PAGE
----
Military News, The Daily Mail and Empire, Toronto, Ontario, 25 September 1897
(From the London Daily Mail)
A good many strange things have been done in the name of discipline; but for sheer eccentricity a usage that has just been introduced at Foston Barracks, the headquarters of the Royal Marine Light Infantry, Portsmouth Division, would be very hard to beat.
A week or so back some privates of the corps saluted an officer whom they met in the street in what he deemed to be a slovenly fashion. He reported the matter, with the result that a few days later a number of non-commissioned officers were stationed on the road outside the barracks, and each of these the men had to salute as they passed. This, however, did not satisfy the adjutant, who has substituted for it what the men have not inaptly dubbed "a circus day." This comes every Friday, the day on which the corps is paid. The men go to the pay-office in companies, and it is after they have got their money that the circus begins. After leaving the pay-office each man of a company—the old hands are trotted around as well as the recruits—has to walk around the barrack square, which is lined with sergeants, each of whom the men have to salute.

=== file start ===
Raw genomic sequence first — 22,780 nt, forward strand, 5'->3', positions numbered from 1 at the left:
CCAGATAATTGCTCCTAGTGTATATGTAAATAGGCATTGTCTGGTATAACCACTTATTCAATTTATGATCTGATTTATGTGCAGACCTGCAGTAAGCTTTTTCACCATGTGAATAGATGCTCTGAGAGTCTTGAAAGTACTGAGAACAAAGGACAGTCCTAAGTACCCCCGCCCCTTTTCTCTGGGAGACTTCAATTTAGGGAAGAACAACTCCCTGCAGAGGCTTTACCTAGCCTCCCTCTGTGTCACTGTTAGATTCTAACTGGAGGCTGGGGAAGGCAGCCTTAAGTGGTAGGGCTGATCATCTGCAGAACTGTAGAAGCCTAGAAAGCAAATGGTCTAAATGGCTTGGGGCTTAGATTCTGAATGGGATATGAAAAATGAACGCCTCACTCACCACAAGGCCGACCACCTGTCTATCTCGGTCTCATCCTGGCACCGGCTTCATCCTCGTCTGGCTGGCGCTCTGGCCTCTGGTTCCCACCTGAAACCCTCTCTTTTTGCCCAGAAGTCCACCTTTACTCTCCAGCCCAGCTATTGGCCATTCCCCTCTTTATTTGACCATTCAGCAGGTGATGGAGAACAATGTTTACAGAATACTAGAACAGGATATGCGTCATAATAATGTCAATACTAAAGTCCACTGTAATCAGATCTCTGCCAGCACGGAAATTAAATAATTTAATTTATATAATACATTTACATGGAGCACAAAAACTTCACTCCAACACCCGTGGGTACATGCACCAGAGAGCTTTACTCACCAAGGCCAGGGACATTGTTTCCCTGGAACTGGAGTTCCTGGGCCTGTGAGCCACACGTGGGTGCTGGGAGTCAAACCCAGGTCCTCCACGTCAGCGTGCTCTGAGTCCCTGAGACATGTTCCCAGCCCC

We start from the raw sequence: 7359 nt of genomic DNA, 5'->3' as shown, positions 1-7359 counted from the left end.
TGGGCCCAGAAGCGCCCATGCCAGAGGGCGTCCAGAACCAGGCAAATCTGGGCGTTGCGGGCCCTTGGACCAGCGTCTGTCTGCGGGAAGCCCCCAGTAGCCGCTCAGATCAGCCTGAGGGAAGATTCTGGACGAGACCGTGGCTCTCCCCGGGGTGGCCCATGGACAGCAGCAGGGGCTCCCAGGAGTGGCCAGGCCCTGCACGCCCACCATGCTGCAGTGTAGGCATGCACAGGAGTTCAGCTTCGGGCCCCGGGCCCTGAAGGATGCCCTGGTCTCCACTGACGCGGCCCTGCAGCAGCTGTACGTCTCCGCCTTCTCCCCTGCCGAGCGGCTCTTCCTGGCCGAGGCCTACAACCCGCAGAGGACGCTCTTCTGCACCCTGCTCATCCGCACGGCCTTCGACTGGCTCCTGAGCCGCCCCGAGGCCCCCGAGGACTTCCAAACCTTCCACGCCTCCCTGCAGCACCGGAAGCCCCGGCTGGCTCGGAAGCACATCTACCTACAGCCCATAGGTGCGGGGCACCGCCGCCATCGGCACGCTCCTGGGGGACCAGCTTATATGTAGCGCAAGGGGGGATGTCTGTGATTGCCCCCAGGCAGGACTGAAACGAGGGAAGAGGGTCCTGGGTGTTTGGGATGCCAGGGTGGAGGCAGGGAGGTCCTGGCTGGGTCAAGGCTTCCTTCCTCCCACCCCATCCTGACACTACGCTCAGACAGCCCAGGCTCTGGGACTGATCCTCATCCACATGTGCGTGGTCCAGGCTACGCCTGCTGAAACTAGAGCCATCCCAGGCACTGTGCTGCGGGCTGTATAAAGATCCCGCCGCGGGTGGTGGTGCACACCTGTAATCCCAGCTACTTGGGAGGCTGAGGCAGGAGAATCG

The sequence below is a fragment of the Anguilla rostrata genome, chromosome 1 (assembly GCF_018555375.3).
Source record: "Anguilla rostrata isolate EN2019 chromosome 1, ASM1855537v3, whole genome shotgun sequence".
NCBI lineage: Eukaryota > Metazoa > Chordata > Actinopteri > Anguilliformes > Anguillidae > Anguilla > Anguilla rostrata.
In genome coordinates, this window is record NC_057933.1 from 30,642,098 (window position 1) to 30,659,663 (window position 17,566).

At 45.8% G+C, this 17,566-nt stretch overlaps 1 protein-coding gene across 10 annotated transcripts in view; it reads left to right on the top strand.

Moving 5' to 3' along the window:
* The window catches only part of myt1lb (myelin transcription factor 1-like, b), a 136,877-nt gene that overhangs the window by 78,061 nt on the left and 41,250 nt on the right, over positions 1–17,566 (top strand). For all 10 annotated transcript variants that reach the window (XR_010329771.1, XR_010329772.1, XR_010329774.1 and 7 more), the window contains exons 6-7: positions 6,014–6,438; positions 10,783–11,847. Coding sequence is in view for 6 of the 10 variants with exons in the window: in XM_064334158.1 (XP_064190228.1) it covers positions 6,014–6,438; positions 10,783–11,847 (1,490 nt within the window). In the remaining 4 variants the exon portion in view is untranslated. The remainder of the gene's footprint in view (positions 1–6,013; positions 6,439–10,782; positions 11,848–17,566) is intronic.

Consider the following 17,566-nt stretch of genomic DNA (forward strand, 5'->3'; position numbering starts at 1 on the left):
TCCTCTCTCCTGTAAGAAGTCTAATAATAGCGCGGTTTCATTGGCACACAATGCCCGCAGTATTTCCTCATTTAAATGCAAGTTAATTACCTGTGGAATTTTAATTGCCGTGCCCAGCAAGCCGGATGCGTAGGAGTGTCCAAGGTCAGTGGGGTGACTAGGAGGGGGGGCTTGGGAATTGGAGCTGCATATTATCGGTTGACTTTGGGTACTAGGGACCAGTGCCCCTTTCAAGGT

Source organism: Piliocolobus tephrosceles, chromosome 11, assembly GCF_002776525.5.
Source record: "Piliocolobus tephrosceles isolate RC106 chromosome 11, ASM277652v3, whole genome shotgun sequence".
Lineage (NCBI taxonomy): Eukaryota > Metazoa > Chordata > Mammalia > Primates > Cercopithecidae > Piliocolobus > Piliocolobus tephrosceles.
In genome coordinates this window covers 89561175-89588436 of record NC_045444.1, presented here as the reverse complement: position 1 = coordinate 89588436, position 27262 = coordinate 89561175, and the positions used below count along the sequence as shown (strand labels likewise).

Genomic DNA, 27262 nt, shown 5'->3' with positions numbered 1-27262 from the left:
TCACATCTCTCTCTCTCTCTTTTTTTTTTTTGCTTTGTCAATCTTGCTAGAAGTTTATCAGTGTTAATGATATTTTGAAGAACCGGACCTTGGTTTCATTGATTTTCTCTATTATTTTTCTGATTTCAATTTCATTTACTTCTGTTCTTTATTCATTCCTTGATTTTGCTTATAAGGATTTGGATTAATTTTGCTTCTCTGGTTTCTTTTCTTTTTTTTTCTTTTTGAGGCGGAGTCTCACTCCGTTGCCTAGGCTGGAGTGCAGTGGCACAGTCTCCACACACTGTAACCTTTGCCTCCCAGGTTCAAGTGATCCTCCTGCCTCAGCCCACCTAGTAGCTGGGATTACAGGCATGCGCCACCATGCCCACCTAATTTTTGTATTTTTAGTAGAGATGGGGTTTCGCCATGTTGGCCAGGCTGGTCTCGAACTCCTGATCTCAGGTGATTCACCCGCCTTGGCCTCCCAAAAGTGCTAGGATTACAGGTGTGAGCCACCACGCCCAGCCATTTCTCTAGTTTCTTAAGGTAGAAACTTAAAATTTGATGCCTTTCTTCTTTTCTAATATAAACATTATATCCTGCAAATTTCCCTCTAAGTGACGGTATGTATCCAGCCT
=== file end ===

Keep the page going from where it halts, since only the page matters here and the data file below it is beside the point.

Every man has to carry an article of clothing on his arm, and each time that he salutes this said article has to be shifted from one arm to the other. In the middle of the barracks square stands the adjutant—or "the ringmaster," as the men describe him—who narrowly watches each man. Should anyone fail to salute in a manner satisfactory to the adjutant, the delinquent has to trot round a second time. And should he not acquit himself to the adjutant’s liking on the second round he is called into the centre of the square and given a special lesson by the "ringmaster" himself in the whole art and mystery of saluting.
"Circus day" has now been established for the past three weeks, and at first the novelty of the sight—it is an amusing one enough except to the poor "jollies"—attracted large numbers of spectators. Last Friday, however, the colonel-commandant gave orders that the public should be shut out, and the "circus" went on in strict privacy within the barrack square. The introduction of this extraordinary and unprecedented saluting parade into the ordinary routine as created much dissatisfaction in all ranks.